Boneporosis

Steroid-induced osteoporosis

Osteoporosis can be caused by the use of synthetic corticosteroids. Corticosteroid-based medications are used to treat wide variety of diseases including skin conditions, asthma, brain tumors, adrenal insufficiency, etc. Currently about 30 million Americans are using prescription drugs having corticosteroids as their major ingredients.

Steroid-induced osteoporosis is the most debilitating form of osteoporosis characterized by excruciatingly painful bone fractures. The risk for osteoporosis goes up with increased dosage of steroids. Fracture risk declines after the person stops taking the steroids.

There is a trade-off between beneficial effects caused by the use of corticosteroids and their ability to induce osteoporosis in patients. Careful monitoring of bone density during a steroid treatment is essential in reducing the chance of acquiring this debilitating disease.

Symptoms

Like other forms of osteoporosis, this type is a "silent disease" until a bone break occurs.  The signs that might suggest steroid-induced osteoporosis are: Inhibition of calcium absorption in the digestive system, reduction of urine calcium, inhibition of osteoblast function and enhancement of bone resorption

Diagnostic procedures

Bone density lab testing procedures are the same as in the case of "regular" osteoporosis.

Doctors who suspect steroid-induced osteoporosis in women typically inquire about the menstrual cycle. An absence of menstruation is an even stronger indication of the disease than estrogen deficiency. Male patients should have their testosterone levels checked.

Calcium levels in the urine are checked for hypercalciuria (too much calcium), which may be a result of bone resorption. To see if hypercalciuria is related to the bone destruction the doctor checks urine N-telopeptide (NTx) levels.

PTH and 25-hydroxyvitamin D level is checked in the patients with very low bone density or bone fractures and in patients with high steroid dosage intake.

X-rays of the spine are used to diagnose steroid-induced osteoporosis in patients put on long-term corticosteroid treatment because their spinal bone fractures may not be detectable by other means.

Preventive measures

Side effects of synthetic corticosteroids depend on the patient’s underlying condition, medical history, age, sex, metabolic rate and variety of other factors. It is practically impossible to predict how long a patient will be taking corticosteroid-based medications before she develops steroid-induced osteoporosis.

Monitoring of the patient’s body conditions is important. Experienced doctors decide which diagnostic procedures are appropriate for each patient, and how often medical testing should be done. In may happen that the doctor decides that the patient should decrease the intake of medications, or even stop the treatment and seek other alternatives not involving corticosteroids.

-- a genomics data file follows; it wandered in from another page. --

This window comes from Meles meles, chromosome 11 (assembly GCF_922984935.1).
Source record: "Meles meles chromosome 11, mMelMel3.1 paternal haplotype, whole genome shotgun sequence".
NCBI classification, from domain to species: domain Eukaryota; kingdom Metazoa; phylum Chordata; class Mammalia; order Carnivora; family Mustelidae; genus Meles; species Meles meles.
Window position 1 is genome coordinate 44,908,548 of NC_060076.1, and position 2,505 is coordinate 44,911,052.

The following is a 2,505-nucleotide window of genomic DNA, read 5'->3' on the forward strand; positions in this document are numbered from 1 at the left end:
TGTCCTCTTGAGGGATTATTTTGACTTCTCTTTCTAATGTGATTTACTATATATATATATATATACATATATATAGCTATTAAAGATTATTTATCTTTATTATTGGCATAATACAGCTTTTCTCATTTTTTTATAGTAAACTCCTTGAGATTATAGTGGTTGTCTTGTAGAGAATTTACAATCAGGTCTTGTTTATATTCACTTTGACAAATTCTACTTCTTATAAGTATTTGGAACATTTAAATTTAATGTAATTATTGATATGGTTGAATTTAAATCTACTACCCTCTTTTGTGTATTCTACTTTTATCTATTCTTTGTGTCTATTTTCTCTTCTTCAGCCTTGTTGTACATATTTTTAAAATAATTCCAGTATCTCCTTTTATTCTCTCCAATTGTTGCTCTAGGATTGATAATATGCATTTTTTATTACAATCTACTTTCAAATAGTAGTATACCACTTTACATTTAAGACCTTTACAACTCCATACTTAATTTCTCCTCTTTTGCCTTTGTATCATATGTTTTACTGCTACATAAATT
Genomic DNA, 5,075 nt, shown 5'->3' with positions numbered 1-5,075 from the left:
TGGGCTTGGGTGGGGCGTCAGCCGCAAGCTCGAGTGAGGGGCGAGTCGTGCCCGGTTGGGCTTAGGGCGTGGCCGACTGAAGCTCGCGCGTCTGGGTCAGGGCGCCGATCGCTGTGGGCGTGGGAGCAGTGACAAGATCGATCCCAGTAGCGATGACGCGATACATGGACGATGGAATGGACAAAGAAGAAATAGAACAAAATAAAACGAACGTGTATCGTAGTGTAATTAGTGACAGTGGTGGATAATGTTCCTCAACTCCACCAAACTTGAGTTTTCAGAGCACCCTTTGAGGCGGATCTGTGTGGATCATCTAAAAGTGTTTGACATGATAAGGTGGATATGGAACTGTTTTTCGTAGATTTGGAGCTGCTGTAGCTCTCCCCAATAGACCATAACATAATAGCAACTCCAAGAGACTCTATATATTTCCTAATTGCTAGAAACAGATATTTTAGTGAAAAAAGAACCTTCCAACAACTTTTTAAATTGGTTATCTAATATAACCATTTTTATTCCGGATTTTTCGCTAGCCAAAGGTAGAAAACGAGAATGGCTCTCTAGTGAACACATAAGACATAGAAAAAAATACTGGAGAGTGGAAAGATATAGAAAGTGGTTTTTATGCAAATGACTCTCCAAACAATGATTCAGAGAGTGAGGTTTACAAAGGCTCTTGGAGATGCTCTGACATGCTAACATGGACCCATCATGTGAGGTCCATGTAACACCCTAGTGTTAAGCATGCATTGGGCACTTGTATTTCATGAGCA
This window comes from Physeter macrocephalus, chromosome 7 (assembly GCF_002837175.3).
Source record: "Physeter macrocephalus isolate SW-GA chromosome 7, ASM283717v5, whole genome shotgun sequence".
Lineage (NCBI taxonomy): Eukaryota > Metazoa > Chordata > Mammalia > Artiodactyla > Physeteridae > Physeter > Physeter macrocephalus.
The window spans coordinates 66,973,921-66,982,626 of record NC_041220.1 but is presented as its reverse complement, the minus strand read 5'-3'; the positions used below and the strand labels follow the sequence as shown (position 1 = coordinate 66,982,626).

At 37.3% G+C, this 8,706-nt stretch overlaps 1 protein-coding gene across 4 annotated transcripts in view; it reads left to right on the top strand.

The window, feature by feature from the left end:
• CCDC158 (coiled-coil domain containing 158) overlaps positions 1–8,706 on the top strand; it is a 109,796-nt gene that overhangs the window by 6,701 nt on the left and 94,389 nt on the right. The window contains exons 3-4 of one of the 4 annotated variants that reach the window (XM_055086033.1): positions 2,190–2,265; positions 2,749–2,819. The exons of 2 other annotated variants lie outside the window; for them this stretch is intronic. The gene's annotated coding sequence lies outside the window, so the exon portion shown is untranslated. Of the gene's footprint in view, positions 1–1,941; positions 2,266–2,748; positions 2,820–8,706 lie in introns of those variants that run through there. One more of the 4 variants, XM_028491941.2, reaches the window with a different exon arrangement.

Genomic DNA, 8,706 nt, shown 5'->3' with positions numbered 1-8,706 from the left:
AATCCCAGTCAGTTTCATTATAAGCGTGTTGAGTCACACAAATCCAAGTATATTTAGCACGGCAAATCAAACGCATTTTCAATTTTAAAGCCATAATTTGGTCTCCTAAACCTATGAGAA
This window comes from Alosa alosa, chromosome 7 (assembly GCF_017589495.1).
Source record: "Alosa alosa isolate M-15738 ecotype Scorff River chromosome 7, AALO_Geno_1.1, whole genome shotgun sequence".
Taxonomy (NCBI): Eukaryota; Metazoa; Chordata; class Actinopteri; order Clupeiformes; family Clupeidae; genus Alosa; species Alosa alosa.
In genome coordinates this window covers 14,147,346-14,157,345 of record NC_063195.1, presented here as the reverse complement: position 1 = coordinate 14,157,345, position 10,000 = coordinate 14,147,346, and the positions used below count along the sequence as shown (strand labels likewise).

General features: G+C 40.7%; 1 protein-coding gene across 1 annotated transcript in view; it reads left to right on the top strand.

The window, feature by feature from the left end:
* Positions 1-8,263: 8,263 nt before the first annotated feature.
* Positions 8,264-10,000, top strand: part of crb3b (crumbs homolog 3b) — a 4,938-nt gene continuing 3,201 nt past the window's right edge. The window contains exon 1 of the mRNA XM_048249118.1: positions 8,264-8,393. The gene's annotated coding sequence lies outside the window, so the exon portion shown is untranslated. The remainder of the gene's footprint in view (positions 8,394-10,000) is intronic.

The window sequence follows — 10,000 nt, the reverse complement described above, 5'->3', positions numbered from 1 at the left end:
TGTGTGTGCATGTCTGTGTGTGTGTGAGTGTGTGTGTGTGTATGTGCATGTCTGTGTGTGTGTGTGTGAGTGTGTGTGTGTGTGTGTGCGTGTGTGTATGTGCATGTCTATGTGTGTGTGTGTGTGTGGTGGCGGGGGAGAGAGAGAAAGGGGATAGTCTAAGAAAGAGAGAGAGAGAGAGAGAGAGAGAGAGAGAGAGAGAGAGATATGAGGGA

Before putting a patient on corticosteroid treatment a doctor should tell her about the risks she will be subjected to, and alternative treatments, if any not based on corticosteroid drugs.

Treatment

Steroid-induced osteoporosis is approached differently from other forms of osteoporosis. For example, anti-resorptive therapy, which is effective in treatment of postmenopausal osteoporosis, does not always produce the desired bone density increase in patients with steroid-induced osteoporosis.

Treatment of steroid-induced osteoporosis begins with the patient taking calcium supplements of 1 to 1.5 gm/day. For the patients with hypercalciuria, doctors often prescribe low-dose thiazide diauretics to promote more calcium intake by reducing hypercalciuria.

Calcitonin nasal spray or bisphosphonates are sometimes prescribed, even though they do not have the success rate they have in age-related osteoporosis. Clinical research into etidronate and alendronate has showed promise after a one-year trial period; however, the long-term effects are still unknown. These drugs have limitations and experts recommend not employing them on patients with low serum calcium, reflux esophagitis and renal insufficiency.

It is not clear whether the use of vitamin B has any positive effect on the patients with steroid-induced osteoporosis - this is a hotly debated topic.

Other drugs and osteoporosis pathogenesis

People used to worry about heartburn medicines.  An investigation into the effects of proton-pump inhibitors used for control of acid-reflux disease (bad heartburn) found no statistically significant increase in osteoporosis risk.

 

Spanish language page - Osteoporosis Inducida por Esteroides

Scientific abstract: Glucocorticoid-induced osteoporosis: an update on current pharmacotherapy and future directions.

 

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Osteoporosis Facts

1) Weak bones and thin bones are more likely to break.

2) Your bones get weaker as you get older. You can fight back with exercise.

3) Bone density tests are fast and painless. Follow your doctor's recommendations.

4) Men and women can both get osteoporosis

5) It's a silent disease and you won't be aware your bones are weak until you get a bone scan or a break.

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